Violent disputes over indigenous land have been growing across Brazil, sparking heightened militancy by native tribes angered by broken promises of compensation and slower government registrations.
A report by the Indigenous Missionary Council (CIMI), cited by the Folha de Sao Paulo newspaper on Sunday, said the number of territorial conflicts jumped from 82 in in 2006 to 99 last year.
The indigenous peoples are fighting to protect their resource-rich lands from invasions or encroachment by huge cattle ranchers, industrial-scale farmers, illegal gold miners and loggers.
In this huge country, one percent of the 191-million-strong population controls 46 percent of the cultivated land.
The indigenous population faces murders, death threats, lack of health care and education, and delays in registering land ownership, according to CIMI, created in 1972 by Brazil's National Confederation of Roman Catholic Bishops.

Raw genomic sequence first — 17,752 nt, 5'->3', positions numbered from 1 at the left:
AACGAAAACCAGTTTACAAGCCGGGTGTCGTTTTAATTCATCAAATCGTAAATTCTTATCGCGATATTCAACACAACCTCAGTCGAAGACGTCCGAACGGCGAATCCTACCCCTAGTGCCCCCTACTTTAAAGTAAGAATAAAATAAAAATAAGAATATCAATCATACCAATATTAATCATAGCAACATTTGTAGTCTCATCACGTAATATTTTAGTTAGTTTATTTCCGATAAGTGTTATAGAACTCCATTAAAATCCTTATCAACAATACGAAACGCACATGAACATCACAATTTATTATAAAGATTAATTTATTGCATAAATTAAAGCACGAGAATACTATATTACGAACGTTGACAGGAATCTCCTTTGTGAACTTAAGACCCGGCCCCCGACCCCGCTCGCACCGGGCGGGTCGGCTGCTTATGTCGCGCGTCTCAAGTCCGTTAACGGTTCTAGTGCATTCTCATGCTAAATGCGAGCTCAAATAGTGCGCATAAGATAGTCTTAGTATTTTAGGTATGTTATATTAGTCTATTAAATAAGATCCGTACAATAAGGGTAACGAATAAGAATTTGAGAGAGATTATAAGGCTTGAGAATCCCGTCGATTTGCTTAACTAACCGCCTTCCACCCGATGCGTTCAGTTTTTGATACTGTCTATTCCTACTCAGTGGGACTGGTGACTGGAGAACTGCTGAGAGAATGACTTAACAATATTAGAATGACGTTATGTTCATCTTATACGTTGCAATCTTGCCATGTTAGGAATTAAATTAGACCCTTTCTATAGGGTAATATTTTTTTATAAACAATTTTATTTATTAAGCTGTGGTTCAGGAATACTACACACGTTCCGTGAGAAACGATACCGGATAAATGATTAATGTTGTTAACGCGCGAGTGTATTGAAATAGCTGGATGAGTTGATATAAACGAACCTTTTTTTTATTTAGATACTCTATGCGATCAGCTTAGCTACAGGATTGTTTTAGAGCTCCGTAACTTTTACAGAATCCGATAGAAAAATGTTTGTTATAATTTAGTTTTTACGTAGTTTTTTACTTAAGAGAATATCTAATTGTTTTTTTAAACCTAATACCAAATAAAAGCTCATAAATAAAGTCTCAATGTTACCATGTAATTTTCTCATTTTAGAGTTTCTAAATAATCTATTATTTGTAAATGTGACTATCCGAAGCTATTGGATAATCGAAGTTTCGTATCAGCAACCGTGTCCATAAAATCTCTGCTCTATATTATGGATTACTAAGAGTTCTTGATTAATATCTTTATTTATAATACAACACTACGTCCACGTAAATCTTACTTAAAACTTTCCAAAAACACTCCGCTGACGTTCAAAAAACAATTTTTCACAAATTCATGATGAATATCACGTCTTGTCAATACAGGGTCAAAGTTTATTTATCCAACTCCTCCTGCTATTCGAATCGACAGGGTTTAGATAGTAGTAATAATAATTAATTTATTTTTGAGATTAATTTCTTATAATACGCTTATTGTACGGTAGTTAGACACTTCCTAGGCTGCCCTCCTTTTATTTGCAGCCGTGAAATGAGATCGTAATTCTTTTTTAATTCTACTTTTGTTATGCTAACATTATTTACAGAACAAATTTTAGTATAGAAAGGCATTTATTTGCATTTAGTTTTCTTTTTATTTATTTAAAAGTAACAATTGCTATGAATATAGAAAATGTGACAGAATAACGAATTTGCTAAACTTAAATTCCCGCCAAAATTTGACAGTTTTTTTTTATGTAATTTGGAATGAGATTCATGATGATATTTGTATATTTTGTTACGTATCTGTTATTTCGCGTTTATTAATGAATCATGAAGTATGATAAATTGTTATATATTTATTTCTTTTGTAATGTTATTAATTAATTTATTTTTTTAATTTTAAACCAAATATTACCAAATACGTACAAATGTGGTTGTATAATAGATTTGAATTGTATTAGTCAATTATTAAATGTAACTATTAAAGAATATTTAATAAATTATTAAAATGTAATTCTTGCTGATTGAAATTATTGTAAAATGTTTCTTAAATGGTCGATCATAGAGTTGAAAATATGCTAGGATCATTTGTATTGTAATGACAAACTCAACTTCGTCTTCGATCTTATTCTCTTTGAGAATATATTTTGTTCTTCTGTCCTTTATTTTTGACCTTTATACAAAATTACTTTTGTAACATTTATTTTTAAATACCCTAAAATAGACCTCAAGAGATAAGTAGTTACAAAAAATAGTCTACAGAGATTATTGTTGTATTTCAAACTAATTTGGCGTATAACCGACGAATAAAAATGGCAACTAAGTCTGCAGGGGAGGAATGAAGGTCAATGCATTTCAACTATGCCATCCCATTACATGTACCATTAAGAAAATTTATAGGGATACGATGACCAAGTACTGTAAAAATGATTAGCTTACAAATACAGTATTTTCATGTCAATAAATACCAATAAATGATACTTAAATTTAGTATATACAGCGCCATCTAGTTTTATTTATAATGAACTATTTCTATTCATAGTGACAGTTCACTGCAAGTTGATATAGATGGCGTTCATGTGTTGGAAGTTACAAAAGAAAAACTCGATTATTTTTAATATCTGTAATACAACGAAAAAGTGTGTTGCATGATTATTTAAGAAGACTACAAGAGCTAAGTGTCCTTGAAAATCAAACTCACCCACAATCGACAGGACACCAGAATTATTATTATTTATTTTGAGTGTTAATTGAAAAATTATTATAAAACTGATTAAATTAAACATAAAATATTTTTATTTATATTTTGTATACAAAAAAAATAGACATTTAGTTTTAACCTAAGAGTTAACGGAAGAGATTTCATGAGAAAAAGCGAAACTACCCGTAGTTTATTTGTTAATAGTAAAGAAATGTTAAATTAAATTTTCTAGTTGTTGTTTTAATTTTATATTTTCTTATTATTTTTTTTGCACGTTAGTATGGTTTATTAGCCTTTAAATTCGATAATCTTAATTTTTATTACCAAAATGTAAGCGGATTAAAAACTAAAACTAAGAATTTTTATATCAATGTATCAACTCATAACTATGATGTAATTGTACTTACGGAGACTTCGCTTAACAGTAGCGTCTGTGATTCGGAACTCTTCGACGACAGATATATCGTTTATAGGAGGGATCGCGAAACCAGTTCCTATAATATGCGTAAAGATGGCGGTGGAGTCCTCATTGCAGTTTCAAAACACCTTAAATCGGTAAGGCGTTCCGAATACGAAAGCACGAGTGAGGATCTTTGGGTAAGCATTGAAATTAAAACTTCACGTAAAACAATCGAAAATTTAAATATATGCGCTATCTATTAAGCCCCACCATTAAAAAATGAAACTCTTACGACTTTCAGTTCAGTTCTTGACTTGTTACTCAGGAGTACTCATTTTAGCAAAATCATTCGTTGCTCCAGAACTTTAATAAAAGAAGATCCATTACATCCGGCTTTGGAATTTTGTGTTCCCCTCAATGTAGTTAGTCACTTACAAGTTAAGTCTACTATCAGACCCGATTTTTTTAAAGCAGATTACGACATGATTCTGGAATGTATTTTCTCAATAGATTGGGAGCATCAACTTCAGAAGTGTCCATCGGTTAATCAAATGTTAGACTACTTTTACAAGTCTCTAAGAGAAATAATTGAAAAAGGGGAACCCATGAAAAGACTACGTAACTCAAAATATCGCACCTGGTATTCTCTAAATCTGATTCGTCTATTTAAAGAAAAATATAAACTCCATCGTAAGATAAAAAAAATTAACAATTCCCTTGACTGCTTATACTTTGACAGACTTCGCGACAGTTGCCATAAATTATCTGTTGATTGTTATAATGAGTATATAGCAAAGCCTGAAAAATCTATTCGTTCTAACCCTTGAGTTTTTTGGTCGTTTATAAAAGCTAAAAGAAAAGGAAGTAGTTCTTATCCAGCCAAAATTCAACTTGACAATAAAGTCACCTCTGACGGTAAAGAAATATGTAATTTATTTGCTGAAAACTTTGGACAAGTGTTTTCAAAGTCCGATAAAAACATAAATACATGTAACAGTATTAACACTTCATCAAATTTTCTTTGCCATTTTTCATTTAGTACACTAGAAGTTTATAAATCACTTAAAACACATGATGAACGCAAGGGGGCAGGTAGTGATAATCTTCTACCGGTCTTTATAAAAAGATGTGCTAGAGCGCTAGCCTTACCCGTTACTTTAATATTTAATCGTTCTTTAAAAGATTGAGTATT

It reported an average of 55 murders of native people per year across the country between 2003 and 2011.
Tension is particularly high in the country's northern Amazon region, where the federal government is building the huge Belo Monte hydro-electrical dam across the Xingu River.
Angry indigenous activists frequently occupy the construction sites and occasionally take employees hostage to protest what they view as broken promises of compensation.
CIMI also highlighted a drop in indigenous land registrations by the government, from 145 under president Fernando Henrique Cardoso (1995-2002), down to 79 under president Luiz Inacio Lula da Silva (2003-2010), and only three last year under President Dilma Rousseff.